“Depending on the outcome of the study, we may be looking at the necessity of building a new Station No. 1 sooner, rather than later,” Mayor Costi Kutteh said. “If that happens, we aren’t going to have much time to make a decision.”
That point is what caused concern with council members Steve Johnson and David Jones.
“We are looking at a debt that will cause us to raise the tax rate by 3 cents,” Johnson said voicing his concern. “If we lock in that commitment and then this study comes back that we have no choice but to build a new fire station, we will once again be looking at raising taxes to cover that expense. There’s no financial plan, no strategy, just reaction. That’s not what we need to be doing.”
But it wasn’t as clear cut for Jones. His struggle was more how to balance fiscal responsibility with the need to provide necessary services to city residents.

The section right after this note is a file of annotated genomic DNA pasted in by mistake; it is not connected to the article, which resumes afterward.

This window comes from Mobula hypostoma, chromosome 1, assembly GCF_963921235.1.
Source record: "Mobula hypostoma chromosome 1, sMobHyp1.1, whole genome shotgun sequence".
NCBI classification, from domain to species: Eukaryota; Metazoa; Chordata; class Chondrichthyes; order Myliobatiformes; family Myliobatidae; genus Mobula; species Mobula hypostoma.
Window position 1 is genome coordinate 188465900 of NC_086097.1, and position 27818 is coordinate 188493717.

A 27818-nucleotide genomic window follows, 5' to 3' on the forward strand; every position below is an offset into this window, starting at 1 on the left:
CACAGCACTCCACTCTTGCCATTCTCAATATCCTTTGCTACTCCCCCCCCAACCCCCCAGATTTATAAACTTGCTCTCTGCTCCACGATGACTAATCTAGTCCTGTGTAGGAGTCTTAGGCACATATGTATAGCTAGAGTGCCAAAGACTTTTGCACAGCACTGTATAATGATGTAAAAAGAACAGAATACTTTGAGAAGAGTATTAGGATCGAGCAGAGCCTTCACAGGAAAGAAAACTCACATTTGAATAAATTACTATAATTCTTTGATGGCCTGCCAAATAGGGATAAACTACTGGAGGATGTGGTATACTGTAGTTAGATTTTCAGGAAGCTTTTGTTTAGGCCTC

“I don’t want to raise taxes. I don’t think anyone does,” he stated. “But I agree that we have a responsibility to provide necessary services and to do it in the best way possible. If this has been discussed and planned for years, at one point do we need to make a move to make it happen and stop just discussing it?”
But for councilmembers Doris Allison and Fredrick Foster, providing adequate funding for public safety must be a priority. That means paying for a new fire station and headquarters for the Statesville Police Department.
“They have made it clear that this is a need by both the fire and police departments,” Allison said. “It is our job to make sure that the citizens of this city are provided with these services and we need to support the people that provide those services. This shouldn’t even still be a discussion. We need to honor the decision we already made and move forward.”